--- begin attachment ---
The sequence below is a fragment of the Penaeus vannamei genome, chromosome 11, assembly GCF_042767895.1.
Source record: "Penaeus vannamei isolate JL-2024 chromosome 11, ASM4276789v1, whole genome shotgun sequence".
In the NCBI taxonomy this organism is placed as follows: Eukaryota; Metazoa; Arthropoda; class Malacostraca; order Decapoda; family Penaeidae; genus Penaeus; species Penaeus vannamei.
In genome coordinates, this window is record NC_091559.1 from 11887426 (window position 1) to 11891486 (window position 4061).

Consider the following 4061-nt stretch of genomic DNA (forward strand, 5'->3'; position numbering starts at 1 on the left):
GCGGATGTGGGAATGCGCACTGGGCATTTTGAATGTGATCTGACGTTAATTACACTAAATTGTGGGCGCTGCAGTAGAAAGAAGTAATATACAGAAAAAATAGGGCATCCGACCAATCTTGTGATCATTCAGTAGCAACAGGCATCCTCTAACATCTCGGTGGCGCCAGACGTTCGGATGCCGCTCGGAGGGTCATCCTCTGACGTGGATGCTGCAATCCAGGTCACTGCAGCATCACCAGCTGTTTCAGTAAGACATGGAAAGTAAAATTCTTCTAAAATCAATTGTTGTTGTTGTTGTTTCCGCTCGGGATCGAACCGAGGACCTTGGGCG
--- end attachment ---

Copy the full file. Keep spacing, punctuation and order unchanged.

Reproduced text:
The sequence below is a fragment of the Penaeus vannamei genome, chromosome 11, assembly GCF_042767895.1.
Source record: "Penaeus vannamei isolate JL-2024 chromosome 11, ASM4276789v1, whole genome shotgun sequence".
In the NCBI taxonomy this organism is placed as follows: Eukaryota; Metazoa; Arthropoda; class Malacostraca; order Decapoda; family Penaeidae; genus Penaeus; species Penaeus vannamei.
In genome coordinates, this window is record NC_091559.1 from 11887426 (window position 1) to 11891486 (window position 4061).

Consider the following 4061-nt stretch of genomic DNA (forward strand, 5'->3'; position numbering starts at 1 on the left):
GCGGATGTGGGAATGCGCACTGGGCATTTTGAATGTGATCTGACGTTAATTACACTAAATTGTGGGCGCTGCAGTAGAAAGAAGTAATATACAGAAAAAATAGGGCATCCGACCAATCTTGTGATCATTCAGTAGCAACAGGCATCCTCTAACATCTCGGTGGCGCCAGACGTTCGGATGCCGCTCGGAGGGTCATCCTCTGACGTGGATGCTGCAATCCAGGTCACTGCAGCATCACCAGCTGTTTCAGTAAGACATGGAAAGTAAAATTCTTCTAAAATCAATTGTTGTTGTTGTTGTTTCCGCTCGGGATCGAACCGAGGACCTTGGGCG